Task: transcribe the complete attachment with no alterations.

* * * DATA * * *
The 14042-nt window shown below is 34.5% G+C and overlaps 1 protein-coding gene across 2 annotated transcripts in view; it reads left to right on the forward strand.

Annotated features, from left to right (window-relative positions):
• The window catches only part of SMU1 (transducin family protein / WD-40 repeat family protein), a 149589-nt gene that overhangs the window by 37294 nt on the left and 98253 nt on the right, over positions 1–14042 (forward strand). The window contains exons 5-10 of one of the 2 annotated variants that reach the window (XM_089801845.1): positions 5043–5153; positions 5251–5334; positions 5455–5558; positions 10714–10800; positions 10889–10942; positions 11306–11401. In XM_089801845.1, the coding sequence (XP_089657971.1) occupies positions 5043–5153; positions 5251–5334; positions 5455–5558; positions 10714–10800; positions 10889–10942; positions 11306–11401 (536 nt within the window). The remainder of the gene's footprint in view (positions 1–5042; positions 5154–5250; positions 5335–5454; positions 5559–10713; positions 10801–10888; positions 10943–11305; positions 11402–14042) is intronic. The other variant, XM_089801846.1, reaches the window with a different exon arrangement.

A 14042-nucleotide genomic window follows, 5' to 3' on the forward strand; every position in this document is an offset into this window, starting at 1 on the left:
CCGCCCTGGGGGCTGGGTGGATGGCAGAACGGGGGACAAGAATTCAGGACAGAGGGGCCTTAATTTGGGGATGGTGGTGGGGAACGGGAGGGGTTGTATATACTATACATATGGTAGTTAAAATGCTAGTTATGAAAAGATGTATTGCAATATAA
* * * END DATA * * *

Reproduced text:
The 14042-nt window shown below is 34.5% G+C and overlaps 1 protein-coding gene across 2 annotated transcripts in view; it reads left to right on the forward strand.

Annotated features, from left to right (window-relative positions):
• The window catches only part of SMU1 (transducin family protein / WD-40 repeat family protein), a 149589-nt gene that overhangs the window by 37294 nt on the left and 98253 nt on the right, over positions 1–14042 (forward strand). The window contains exons 5-10 of one of the 2 annotated variants that reach the window (XM_089801845.1): positions 5043–5153; positions 5251–5334; positions 5455–5558; positions 10714–10800; positions 10889–10942; positions 11306–11401. In XM_089801845.1, the coding sequence (XP_089657971.1) occupies positions 5043–5153; positions 5251–5334; positions 5455–5558; positions 10714–10800; positions 10889–10942; positions 11306–11401 (536 nt within the window). The remainder of the gene's footprint in view (positions 1–5042; positions 5154–5250; positions 5335–5454; positions 5559–10713; positions 10801–10888; positions 10943–11305; positions 11402–14042) is intronic. The other variant, XM_089801846.1, reaches the window with a different exon arrangement.

A 14042-nucleotide genomic window follows, 5' to 3' on the forward strand; every position in this document is an offset into this window, starting at 1 on the left:
CCGCCCTGGGGGCTGGGTGGATGGCAGAACGGGGGACAAGAATTCAGGACAGAGGGGCCTTAATTTGGGGATGGTGGTGGGGAACGGGAGGGGTTGTATATACTATACATATGGTAGTTAAAATGCTAGTTATGAAAAGATGTATTGCAATATAA